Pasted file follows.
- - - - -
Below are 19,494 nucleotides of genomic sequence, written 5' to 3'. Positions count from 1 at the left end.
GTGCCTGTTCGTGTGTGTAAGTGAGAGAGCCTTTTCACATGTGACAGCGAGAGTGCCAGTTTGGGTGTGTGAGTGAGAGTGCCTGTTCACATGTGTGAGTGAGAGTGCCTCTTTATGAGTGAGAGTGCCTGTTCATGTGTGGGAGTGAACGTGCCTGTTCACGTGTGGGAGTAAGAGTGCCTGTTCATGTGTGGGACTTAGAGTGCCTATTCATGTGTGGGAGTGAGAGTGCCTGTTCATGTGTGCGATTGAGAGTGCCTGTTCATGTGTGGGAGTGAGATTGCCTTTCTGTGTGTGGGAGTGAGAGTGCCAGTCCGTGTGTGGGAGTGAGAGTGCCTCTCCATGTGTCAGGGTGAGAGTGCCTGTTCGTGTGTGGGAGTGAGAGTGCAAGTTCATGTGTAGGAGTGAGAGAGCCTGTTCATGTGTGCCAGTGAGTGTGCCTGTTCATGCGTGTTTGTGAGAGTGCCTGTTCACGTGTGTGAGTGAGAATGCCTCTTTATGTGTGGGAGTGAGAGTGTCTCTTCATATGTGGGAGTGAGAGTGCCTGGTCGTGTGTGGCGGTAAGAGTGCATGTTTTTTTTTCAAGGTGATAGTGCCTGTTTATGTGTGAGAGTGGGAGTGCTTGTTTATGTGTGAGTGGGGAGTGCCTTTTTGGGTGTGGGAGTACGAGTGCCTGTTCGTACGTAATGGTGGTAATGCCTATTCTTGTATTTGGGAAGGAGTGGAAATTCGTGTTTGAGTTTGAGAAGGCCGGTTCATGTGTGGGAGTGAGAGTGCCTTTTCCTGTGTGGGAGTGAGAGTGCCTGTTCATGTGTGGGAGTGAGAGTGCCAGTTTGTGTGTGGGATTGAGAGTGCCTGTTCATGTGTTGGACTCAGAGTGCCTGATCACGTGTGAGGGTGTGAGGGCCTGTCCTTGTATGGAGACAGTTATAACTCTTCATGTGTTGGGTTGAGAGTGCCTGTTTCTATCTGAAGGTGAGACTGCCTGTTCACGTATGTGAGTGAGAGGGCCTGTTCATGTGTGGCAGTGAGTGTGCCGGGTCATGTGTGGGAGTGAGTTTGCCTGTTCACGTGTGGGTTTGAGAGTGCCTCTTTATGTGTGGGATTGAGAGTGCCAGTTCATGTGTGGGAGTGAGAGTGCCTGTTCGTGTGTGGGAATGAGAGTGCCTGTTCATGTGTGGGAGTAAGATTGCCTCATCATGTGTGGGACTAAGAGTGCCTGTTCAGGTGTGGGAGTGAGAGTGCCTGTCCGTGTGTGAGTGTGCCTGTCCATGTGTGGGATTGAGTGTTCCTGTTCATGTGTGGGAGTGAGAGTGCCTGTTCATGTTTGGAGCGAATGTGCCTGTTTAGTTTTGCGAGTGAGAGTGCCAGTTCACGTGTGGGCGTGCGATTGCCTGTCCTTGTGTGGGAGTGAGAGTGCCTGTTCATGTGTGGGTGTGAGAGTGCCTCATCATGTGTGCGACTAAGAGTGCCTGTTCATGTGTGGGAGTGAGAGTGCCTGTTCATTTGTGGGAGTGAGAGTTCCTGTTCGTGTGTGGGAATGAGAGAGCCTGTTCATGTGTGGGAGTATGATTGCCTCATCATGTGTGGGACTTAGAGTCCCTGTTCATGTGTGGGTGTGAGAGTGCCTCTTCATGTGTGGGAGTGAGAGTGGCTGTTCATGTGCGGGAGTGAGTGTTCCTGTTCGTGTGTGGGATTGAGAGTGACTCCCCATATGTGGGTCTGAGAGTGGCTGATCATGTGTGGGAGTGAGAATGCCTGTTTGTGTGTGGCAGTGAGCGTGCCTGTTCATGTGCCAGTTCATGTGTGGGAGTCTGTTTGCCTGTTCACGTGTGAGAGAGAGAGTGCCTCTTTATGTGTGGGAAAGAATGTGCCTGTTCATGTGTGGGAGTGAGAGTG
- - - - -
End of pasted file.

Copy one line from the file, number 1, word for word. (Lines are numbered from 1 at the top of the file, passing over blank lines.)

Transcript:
Below are 19,494 nucleotides of genomic sequence, written 5' to 3'. Positions count from 1 at the left end.